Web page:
Johan said: When I
came across this Puffin on Fair Isle, I couldnt resist thinking that
he must have some kind of hidden agenda. He looked so human with the flower
in his bill. Exactly like he had been out doing something he wasn't proud
of and was now on his way home to ask for forgiveness.
I was laughing silently to myself whilst snapping away. Whilst trying
to wipe the smile off my face I realised that this little fellow taught
me a very important lesson: patience and perseverance. Due to thick fog,
the flight from Fair Isle to mainland Shetland was cancelled. After five
days flat on my stomach shooting Puffins from early morning to late evening,
this meant that I got to shoot them for yet another day. Tempted to stay
in, review my images and just relax after a hard week, I decided that the
only right thing to do was to gear up and get out there. This photo was
shot during these last unexpected hours and I think it turned out to be
the most special from this adventure. If I stayed in, I would never have
I am naturally thrilled, proud, humbled and extremely excited to win
Scottish Nature Photographer of the Year 2014. It is a great honour to be
chosen by such experienced and well renowned judges amongst the stiff competition.
Having travelled a great deal during the years, it is only recently I discovered
the amazing nature and wildlife of Scotland. I have visited four times in
the last two years and I hope to be back very soon. This newly developed
love for Scotland makes this award even more inspirational.
Samuel Hood (Age 17) Junior Scottish
Nature Photographer of the Year 2014
Samuel said: "As a volunteer
Ranger with the National Trust for Scotland's Dumfries & Galloway Ranger
team, I was taking part in a 2 week Whiskered Bat tracking project at Threave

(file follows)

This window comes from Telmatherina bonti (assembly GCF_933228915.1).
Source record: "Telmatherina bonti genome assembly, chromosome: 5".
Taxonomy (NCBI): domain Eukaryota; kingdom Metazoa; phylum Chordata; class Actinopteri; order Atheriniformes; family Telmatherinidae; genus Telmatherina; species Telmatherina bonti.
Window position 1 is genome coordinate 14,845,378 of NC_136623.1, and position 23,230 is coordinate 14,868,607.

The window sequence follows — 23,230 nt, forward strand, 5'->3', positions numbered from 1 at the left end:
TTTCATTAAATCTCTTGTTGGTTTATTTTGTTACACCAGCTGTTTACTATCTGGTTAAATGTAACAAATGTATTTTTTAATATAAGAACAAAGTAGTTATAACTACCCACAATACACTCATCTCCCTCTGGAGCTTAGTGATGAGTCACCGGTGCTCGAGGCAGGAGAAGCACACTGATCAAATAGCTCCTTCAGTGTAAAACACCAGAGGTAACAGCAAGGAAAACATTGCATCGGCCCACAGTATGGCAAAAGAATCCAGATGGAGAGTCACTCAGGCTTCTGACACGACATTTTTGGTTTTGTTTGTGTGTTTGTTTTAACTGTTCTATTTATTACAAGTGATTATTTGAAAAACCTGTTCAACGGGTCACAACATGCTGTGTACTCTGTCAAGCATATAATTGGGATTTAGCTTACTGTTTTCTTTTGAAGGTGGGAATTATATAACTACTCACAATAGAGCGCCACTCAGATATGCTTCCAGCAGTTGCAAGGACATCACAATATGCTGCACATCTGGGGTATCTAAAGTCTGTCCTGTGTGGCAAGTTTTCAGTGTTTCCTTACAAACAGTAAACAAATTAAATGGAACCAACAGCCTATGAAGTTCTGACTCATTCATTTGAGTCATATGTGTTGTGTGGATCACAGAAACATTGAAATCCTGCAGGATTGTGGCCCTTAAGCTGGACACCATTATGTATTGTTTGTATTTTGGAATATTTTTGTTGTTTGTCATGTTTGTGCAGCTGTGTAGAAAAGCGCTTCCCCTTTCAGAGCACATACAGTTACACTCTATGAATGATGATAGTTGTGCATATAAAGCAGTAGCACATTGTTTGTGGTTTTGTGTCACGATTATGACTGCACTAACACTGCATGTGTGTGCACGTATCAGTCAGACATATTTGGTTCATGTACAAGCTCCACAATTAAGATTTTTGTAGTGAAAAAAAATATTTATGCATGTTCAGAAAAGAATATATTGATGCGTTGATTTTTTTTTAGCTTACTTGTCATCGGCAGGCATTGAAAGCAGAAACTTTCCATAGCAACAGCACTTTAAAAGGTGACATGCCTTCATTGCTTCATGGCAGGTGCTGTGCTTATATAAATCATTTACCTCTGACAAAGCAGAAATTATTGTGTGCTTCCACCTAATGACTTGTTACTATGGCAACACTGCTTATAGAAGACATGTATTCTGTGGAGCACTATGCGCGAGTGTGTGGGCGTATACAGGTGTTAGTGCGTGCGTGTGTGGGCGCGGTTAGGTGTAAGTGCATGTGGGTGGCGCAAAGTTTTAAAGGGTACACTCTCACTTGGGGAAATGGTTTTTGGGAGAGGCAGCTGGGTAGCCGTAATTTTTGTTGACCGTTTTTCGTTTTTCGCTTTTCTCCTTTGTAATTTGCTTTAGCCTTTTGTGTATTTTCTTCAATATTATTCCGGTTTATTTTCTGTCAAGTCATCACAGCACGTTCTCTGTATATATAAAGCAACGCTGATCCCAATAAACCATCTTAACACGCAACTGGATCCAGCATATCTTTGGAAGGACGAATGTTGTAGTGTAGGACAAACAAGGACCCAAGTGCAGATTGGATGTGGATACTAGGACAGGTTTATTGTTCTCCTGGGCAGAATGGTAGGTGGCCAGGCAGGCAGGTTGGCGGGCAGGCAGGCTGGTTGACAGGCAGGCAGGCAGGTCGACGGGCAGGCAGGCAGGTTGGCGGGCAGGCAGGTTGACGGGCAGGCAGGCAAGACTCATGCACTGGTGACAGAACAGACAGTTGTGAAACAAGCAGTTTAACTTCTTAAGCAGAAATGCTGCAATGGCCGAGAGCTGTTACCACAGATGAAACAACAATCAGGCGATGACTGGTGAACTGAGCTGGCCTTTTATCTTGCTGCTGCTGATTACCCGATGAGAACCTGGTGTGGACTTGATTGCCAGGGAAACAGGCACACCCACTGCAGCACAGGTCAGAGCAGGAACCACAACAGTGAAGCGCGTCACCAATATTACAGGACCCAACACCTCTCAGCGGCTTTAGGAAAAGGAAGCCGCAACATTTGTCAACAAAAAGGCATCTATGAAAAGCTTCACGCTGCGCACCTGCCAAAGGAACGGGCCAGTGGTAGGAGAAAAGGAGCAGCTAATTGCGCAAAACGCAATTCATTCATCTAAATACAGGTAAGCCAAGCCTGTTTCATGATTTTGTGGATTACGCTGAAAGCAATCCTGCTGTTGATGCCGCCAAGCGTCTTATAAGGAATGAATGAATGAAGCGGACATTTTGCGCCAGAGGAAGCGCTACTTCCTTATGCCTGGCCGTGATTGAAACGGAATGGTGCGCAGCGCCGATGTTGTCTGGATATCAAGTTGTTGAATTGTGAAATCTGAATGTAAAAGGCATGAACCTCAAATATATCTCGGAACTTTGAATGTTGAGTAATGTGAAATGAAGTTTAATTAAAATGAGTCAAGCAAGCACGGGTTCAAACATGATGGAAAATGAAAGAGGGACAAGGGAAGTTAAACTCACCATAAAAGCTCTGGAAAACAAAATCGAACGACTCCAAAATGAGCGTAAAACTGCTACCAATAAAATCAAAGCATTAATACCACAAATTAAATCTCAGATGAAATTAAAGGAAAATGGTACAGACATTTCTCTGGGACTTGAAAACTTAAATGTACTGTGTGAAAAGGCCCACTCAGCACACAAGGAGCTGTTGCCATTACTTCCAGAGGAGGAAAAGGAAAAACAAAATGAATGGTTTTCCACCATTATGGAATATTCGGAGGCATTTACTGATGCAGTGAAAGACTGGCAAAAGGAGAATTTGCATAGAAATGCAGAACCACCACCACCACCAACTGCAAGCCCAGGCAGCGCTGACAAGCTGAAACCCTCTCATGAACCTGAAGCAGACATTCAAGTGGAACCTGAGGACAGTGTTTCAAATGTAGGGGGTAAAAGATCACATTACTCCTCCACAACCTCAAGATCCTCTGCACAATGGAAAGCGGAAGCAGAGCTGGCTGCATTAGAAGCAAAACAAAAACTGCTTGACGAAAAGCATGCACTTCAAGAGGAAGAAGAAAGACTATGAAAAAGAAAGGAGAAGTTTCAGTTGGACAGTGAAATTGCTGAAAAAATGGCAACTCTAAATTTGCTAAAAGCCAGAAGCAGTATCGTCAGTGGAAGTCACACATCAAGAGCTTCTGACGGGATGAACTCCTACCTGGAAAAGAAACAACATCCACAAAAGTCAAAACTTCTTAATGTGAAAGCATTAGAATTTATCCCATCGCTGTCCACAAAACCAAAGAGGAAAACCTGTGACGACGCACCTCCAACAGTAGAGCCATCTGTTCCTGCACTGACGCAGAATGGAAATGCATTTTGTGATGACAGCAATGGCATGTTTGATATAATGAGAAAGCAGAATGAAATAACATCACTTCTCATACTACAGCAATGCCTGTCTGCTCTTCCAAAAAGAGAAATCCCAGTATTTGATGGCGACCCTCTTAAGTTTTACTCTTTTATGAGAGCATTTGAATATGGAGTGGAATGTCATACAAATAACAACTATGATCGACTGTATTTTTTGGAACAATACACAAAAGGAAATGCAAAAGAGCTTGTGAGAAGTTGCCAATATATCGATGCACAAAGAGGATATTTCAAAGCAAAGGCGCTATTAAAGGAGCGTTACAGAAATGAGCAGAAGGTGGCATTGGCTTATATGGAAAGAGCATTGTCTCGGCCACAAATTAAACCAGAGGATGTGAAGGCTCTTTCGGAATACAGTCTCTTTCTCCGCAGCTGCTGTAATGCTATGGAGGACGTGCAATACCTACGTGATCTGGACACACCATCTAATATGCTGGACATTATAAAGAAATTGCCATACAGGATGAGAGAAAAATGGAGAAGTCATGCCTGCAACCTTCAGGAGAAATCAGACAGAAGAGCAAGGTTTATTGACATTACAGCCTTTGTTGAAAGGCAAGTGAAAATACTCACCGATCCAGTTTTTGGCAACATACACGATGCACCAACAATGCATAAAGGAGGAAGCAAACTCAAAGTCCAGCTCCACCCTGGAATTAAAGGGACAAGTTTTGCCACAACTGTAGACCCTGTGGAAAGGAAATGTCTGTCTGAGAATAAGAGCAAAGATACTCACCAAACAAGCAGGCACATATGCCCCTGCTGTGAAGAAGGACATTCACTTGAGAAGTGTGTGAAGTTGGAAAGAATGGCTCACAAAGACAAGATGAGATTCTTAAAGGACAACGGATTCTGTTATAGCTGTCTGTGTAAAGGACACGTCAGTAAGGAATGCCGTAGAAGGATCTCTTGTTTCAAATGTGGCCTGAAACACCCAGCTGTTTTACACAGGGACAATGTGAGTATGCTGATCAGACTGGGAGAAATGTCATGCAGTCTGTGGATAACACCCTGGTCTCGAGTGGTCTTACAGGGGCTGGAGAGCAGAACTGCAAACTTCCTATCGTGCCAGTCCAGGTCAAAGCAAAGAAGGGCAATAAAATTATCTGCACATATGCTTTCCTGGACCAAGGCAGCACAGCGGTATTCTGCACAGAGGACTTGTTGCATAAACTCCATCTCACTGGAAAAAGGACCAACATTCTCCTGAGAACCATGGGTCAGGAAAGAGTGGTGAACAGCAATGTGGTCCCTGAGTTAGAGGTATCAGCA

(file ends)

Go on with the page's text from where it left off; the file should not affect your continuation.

Estate. During my free time before starting the bat tracking one night I
spent the evening walking around the Estate.
"Whilst walking down one of the trails on the Estate I stopped near
a small bridge and soon after a family party of Swallows appeared overhead.The
two juveniles dropped down onto the top of the hedgerow which was full of
berries. With the two young birds separated on different branches I focused
on this bird which was closer to me, gradually making my way closer to the
hedge. I waited until the young bird called, knowing the adult would soon
appear with a delivery of food. The adults didn't hover for long whilst
feeding so it was a great challenge to try and photograph them in flight."
Eleanor Ryder, Student Scottish
Nature Photographer of the Year 2014
BA (Hons) Marine & Natural History Photography, Falmouth University
Eleanor said: "I am
totally delighted to have won this extremely prestigious award and to have
been named as Student Scottish Nature Photographer of the Year for 2014
is simply amazing.
"As a student
of marine and natural history photography at Falmouth University, my inspiration
comes from nature, from being in wild places and observing the impact of
weather and light upon the landscape. This summer I spent a week on Skye,
which was both exhilarating and exciting. It was my first visit to the island
and I was immediately captivated by its uncontrolled beauty. In these images
I tried to capture an impression of wild Skyes mercurial moods; that
fleeting moment when the dynamic of its landscape was transformed by light
or thrown in to stark shadow by gathering clouds. It makes the 4am starts
worth it to experience the beauty and to finally get to share it with people
makes it all the more exhilarating.
"It is very exciting to think that my work will be on display as part
of an exhibition this year and I hope very much that the people who see
it will be encouraged to visit Skyes rugged landscapes and experience
the incredible beauty for themselves.
"Finally, to have my work acknowledged in this way is a huge honour
and I would like to thank the judges for their recognition."